You can get a handle on your retirement by using something like Personal Capital’s Wealth Management Tool (non-affiliate).
8) Get life insurance.
Sadly, it’s becoming the new normal to see folks creating Go-Fund-Me accounts to bury their loved ones. No one likes to think about dying, especially if you’re young, but this is something everyone has to plan for regardless of their age. You don’t need much either.
Find a simple policy with a payout of around $25,000 to $30,000 to handle your burial expenses. Of course, if you have children or others who rely solely on your care, you would need an amount reflective of your situation.
To find the best policy that meets your needs, I recommend comparing rates and policies using this free tool, Policy Genius.
For further reading, check out Life Insurance: You Need Some, Here’s Why
9) Start a side hustle.
The next thing on this financial checklist involves making more money!
Side hustling is something I wish I knew about earlier because it can change the game for many. If you’re in debt, you can get out of debt faster. If you want to save for a down payment on a house, you can accelerate your savings. If you’re sick of your job, you can hustle your way into entrepreneurship. Most importantly, with side hustling you can diversify your income. It’s important to never depend on one source of income because if the gig falls through, you can find yourself up the creek without a paddle. Create multiple streams of income now while you’re young. You’ll thank yourself later.
Most importantly, with side hustling you can diversify your income. It’s important to never depend on one source of income because if the gig falls through, you can find yourself up the creek without a paddle. Create multiple streams of income now while you’re young. You’ll thank yourself later.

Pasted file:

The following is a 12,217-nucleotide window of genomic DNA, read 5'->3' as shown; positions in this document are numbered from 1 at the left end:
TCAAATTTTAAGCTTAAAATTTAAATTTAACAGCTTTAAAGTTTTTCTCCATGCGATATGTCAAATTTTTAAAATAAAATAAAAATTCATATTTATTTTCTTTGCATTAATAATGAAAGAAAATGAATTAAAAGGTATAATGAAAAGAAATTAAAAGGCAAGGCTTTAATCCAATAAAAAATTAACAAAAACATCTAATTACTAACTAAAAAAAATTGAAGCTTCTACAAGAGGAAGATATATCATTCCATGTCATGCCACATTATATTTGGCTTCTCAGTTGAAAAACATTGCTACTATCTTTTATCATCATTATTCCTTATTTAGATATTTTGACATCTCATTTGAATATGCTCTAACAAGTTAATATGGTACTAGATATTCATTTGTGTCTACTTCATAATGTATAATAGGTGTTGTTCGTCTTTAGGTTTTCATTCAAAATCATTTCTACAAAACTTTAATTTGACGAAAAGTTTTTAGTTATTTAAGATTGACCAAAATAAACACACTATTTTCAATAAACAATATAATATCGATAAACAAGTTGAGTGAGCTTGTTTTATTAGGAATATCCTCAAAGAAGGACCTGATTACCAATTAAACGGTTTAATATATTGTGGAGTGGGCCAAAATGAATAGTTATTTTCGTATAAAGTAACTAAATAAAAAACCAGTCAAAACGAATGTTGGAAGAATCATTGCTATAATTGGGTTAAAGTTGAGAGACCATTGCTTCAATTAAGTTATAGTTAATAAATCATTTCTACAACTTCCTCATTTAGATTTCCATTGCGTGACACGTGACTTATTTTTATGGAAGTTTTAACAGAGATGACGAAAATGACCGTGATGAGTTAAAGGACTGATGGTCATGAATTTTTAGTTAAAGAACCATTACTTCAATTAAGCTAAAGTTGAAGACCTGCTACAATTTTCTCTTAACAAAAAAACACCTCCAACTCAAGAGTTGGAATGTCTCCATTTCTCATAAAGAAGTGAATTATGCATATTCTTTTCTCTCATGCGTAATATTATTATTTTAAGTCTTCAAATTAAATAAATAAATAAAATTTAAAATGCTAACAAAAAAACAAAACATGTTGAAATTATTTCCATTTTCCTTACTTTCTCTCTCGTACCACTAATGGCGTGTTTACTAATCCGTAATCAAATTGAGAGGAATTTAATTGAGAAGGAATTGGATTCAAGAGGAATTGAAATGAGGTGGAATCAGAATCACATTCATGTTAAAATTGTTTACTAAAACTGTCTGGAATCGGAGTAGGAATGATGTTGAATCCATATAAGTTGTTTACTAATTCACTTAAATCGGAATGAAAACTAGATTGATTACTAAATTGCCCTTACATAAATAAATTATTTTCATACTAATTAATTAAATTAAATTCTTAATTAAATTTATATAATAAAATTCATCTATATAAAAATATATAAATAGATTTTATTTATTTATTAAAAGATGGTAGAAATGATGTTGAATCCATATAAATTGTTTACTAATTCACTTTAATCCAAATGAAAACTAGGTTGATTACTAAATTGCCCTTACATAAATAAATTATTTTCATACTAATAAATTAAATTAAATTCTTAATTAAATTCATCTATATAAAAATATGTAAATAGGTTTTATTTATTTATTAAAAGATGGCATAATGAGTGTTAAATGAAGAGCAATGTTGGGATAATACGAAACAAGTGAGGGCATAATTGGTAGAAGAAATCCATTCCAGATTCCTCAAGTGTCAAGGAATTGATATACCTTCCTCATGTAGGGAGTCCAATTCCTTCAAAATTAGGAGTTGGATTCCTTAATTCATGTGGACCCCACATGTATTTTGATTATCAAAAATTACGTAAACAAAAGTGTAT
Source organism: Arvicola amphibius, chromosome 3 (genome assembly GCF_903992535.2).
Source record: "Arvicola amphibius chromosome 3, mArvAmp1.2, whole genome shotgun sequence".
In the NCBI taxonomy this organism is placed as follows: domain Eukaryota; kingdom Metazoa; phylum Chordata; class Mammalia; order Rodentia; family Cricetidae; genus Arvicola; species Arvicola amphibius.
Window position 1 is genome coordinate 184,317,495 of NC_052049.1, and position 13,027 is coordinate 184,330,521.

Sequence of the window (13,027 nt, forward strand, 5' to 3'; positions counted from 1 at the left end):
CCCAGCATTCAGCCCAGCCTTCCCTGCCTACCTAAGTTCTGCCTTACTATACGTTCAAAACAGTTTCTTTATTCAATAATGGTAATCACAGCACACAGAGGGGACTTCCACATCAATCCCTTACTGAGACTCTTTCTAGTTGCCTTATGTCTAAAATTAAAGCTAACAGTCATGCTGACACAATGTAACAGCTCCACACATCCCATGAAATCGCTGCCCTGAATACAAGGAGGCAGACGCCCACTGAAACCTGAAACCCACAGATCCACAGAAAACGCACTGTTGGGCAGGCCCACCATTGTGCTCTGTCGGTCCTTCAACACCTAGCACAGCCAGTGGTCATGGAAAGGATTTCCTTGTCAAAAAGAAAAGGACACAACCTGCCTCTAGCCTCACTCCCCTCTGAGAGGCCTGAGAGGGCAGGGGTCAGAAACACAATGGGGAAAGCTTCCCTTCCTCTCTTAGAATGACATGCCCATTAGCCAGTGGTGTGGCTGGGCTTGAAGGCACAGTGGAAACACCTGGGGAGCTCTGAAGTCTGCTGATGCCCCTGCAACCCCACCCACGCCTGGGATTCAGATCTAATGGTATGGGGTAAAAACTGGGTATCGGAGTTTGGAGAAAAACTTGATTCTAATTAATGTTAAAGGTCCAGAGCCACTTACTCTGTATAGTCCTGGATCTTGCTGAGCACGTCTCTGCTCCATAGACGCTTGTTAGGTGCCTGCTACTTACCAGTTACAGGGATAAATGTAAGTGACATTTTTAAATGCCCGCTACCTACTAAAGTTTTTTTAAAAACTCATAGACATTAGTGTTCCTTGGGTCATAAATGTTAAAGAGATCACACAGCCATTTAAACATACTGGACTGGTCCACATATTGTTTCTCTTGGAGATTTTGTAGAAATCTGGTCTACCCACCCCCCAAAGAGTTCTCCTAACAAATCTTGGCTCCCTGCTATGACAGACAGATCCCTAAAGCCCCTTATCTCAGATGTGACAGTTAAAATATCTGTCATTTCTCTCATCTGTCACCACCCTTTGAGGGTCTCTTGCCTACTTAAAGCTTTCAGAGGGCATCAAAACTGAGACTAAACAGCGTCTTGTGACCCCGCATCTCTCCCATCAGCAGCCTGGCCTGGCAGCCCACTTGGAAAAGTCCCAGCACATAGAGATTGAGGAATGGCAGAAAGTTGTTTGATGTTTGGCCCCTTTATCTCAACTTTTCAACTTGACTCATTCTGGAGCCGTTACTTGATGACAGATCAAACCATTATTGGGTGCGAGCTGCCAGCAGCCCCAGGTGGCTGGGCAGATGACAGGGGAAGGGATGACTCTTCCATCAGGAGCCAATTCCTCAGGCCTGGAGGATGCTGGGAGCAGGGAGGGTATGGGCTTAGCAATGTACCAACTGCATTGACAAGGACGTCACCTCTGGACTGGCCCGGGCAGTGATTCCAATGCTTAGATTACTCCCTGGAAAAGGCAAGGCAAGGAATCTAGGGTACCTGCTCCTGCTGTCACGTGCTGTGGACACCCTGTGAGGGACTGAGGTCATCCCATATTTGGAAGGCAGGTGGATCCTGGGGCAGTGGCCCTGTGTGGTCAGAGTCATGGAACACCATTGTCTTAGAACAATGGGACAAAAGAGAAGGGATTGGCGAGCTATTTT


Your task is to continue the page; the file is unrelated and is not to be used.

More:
My preferred side hustle is blogging because I can work freelance and build passive income at the same time. Do you want to start a blog of your own? If so, I’ve created a DETAILED tutorial to help you start a blog for cheap. Rates begin at $3.49 per month if you use this link. You will also receive a free website domain (your very own web address), a $15.00 value, for FREE if you purchase using my Bluehost link and purchase at least 12 months of web hosting. Being self-hosted is the business if you’re thinking of taking your blog and/or business to the next level. My freelance business is doing alright if I say so myself;)
10) Last, don’t focus on what others have, focus on what you want.
This last one is important and it’s based on the principle of not keeping up with the Joneses. The lifestyle they are living is probably financed and they can barely afford to keep up with it.
You never truly know looking in from the outside what’s going on with someone’s money.
My advice: focus on doing you and figuring out what you want in life. Once you’ve figured that out, create your own plan to get what you want without trying to appease everyone else.
Wrapping Things Up
Personal finance does not have to be difficult. However, things will get difficult if you write off your finances as some unimportant thing that doesn’t require your attention. Know how much money you make and know where you are spending it.
Make sure your spending is aligned with what you value and focus on what works for you. If you keep this financial checklist handy, I have no doubt that you will be fine and will be on your way to financial freedom. This is the checklist I wish someone would have handed me at graduation. Luckily for you, I’ve got your back.
Does anyone else have anything you think should be added to this financial checklist? If so, sound off in the comments below!